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Oglala Sioux Tribe Is First to Pass Hate Crime Protections

Oglala Sioux Tribe Is First to Pass Hate Crime Protections

The vote on the bill was near-unanimous, passing 14 to two.

The Oglala Sioux Tribe has reportedly become the first Native American tribe to pass a hate crime law that covers LGBTQ+ and two-spirit people.

The tribe voted on September 4 to enact a new law covering sexual orientation and gender identity. Its council voted in favor of the law with 14 in support, two opposed, and one abstaining. Hate crimes now carry a punishment of up to a year in jail, along with a fine and the possibility of restitution.

While South Dakota, where the tribe's Pine Ridge reservation is based, lacks state-level protections for LGBTQ+ hate crime survivors, tribes are independent nations that can establish their own laws. The United States recognizes 573 native tribes, and there's no official accounting for how each one handles hate crimes. However, the news websiteIndian Country Today looked into the data and couldn't find any other tribe with comparable protections.

The Oglala Sioux Tribe was also the first in South Dakota to recognize marriage equality. It's estimated that only around 35 other tribes have granted the freedom to marry.

The passage of the new law was a contentious affair, with the vote preceded by two days of energetic debate. The law initially passed Oglala's council on July 8, but some members attempted to have it rescinded; instead they wanted to ask voters to determine whether bias-based crimes should be punished. There was also an attempt to overturn the tribe's recently passed marriage equality bill.

Among those opposing equality was Vina White Face-Steele. "This law is a moral sin; it is ungodly and unnatural, an abomination before the lord our god," she said, as the Daily Yonder website reported. She also claiming that recognizing marriage equality would protect sexual predators.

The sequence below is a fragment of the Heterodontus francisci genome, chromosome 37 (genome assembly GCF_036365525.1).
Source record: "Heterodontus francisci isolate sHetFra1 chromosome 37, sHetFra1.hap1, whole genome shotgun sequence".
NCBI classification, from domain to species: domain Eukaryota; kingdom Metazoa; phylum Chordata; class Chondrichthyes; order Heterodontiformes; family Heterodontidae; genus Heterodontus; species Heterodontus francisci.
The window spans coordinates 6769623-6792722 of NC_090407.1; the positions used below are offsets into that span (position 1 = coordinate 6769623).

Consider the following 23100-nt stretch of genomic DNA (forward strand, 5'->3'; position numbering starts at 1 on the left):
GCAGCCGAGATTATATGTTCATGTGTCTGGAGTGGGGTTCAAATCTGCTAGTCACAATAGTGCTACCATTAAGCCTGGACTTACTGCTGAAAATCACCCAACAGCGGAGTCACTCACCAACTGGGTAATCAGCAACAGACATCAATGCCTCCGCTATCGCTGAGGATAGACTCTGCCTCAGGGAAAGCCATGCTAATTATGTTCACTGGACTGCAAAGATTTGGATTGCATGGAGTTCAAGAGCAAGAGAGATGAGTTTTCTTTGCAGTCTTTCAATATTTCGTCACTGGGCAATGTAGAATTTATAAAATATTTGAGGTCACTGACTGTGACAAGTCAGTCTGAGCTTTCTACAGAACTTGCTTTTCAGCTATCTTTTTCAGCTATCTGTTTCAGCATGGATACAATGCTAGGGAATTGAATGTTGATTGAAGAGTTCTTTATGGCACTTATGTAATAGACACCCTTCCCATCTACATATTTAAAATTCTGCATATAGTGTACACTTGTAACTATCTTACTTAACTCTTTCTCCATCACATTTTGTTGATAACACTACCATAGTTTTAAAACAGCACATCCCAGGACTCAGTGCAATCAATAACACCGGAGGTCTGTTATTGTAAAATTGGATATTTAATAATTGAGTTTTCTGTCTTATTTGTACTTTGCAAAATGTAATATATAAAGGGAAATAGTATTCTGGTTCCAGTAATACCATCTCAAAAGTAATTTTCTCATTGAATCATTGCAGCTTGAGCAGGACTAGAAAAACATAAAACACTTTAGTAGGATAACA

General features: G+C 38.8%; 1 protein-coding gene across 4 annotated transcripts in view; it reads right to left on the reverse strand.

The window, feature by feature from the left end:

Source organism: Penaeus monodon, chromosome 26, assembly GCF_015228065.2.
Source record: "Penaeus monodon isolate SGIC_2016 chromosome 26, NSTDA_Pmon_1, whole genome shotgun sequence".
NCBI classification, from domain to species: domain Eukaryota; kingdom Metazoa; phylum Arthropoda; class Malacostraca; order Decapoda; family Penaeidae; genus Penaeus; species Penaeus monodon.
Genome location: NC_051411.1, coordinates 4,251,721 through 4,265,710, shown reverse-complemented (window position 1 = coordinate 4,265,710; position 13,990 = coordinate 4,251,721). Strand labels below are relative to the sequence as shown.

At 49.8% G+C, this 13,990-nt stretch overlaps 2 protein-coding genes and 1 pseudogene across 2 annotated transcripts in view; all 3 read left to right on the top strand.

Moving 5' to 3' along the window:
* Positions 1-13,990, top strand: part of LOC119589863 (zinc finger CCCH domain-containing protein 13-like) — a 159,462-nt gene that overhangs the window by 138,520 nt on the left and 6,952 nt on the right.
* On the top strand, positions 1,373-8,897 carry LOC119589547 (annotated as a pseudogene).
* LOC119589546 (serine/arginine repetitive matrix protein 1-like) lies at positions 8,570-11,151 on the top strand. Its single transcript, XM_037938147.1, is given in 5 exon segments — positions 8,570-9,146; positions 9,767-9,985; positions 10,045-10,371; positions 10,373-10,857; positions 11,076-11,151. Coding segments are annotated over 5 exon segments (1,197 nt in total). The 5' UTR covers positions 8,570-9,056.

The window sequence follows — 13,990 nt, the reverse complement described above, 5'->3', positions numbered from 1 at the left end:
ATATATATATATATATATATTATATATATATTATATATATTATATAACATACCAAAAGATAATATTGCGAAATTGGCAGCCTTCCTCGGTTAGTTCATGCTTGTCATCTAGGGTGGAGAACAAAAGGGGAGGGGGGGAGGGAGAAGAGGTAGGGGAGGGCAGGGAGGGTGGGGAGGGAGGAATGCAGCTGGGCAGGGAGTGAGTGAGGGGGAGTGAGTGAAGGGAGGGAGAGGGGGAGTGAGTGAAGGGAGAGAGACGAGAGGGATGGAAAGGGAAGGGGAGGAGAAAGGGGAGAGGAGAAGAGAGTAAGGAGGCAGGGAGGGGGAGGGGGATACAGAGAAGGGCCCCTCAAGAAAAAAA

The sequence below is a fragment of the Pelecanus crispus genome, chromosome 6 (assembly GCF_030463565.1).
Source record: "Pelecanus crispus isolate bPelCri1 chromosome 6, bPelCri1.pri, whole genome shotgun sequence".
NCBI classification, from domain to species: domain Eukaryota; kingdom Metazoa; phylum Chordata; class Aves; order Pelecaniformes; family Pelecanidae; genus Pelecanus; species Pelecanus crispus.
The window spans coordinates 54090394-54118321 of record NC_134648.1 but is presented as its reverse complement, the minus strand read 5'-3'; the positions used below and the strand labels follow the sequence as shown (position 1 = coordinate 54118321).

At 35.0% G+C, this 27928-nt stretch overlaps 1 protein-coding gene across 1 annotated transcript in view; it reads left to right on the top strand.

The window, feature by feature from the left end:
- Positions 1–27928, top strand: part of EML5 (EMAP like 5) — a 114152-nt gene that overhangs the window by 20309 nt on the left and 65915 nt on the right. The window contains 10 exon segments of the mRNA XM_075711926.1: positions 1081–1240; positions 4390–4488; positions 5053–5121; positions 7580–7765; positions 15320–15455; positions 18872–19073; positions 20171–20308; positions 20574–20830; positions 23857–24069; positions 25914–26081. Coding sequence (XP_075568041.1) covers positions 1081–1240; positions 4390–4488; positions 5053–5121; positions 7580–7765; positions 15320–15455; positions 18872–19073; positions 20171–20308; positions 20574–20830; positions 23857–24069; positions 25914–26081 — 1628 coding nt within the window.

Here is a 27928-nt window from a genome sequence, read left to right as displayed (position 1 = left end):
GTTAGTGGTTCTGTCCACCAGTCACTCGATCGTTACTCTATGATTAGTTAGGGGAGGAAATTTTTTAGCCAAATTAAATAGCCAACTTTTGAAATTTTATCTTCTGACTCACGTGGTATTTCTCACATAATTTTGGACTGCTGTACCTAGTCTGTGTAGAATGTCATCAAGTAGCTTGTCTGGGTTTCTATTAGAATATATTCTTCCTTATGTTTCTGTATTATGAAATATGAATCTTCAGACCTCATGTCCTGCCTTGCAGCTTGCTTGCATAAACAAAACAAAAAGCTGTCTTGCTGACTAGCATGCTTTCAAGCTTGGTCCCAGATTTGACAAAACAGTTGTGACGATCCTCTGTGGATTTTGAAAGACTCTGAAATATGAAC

That drew a response from Chairperson Julian Bear Runner, who dismissed the religious basis for her arguments.

"Our way of life existed before the Bible," he said, according to Indian Country Today. "[...] Before I was baptized in the Roman Catholic Church, I was a Lakota. Before I served in the military, I was Lakota. Before I became tribal council president, I was Lakota and when I die, I will be Lakota."

The vote overturning marriage equality was tied, with Bear Runner casting a tie-breaking vote in favor to keep the law.

Members of the Oglala Sioux Tribe spoke to Indian Country Today about the law, with some elders speaking favorably about the important role that LGBTQ+ people -- also known as "winkte" -- play in its culture. Others expressed hostility, wishing that queer and transgender tribe members could be banished.

Among those pushing for heightened protections were Monique Mousseau and Felipa De Leon. In an interview, Mousseau said "many suicides on the reservation are related to gay-bashing and shaming" but noted that "authorities haven't been keeping data" on the subject.

Recent violence involving LGBTQ+ residents includes the 2017 murder of Jamie Lee Wounded Arrow, a two-spirit person who belonged to the Oglala Sioux tribe.

RELATED | South Dakota Transgender Woman Found Dead in Her Apartment

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Matt Baume